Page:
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Tsurumi volcano

lava domes 1584 m / 5,197 ft
Kyushu, Japan, 33.28°N / 131.43°E
Current status: dormant (1 out of 5)
Tsurumi volcano books
Typical eruption style: effusive
Tsurumi volcano eruptions: 867 AD, 771 AD, 200 BC ± 50 years No recent earthquakes
TimeMag. / DepthDistanceLocation
Tsurumi volcano is a group of lava domes near the hot spring resort city of Beppu, Honshu Island, Japan.
The main features are 2 large domes called Tsurumi (1374 m) and Yufu (1584 m) on the east and west end of the complex.
Only a single eruption, from Tsurumi in 867 AD, is known in historical time. The colorful hot spring pools and mudpots of Beppu along the coast form one of Japan's most noted thermal areas.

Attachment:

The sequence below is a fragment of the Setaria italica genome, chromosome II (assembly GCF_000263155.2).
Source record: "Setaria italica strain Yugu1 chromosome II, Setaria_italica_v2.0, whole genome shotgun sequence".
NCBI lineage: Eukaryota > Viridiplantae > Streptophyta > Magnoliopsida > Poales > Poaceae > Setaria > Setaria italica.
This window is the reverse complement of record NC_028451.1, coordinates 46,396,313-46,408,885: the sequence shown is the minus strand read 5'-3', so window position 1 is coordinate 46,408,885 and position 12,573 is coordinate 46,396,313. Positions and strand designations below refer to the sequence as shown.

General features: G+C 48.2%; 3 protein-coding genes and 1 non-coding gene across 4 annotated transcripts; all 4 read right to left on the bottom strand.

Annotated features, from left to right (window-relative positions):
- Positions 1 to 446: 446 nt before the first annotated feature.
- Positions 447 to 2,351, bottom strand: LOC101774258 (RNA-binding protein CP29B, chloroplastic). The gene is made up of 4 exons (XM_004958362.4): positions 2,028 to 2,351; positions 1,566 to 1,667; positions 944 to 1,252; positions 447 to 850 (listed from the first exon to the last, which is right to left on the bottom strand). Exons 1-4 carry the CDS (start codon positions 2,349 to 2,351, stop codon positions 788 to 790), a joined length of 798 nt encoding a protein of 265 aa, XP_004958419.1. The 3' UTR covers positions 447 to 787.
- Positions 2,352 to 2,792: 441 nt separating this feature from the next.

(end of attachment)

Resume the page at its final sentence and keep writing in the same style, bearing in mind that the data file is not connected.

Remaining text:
Background:

3 smaller lava domes are located on the north flank of the Tsurumi dome. The latest activity at both the andesitic-to-dacitic Tsurumi and Yufu groups postdates the 6300-years-old Akahoya ash from Kikai volcano.
Pyroclastic flows dominated during older eruptions, whereas lava domes and lava flows are most common in more recent eruptions. An eruption about 2200 years ago from Yufu-dake volcano began with collapse of the northern flank that produced a debris avalanche and was followed by lava dome growth and associated pyroclastic flows.
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Source: Smithsonian / GVP volcano information


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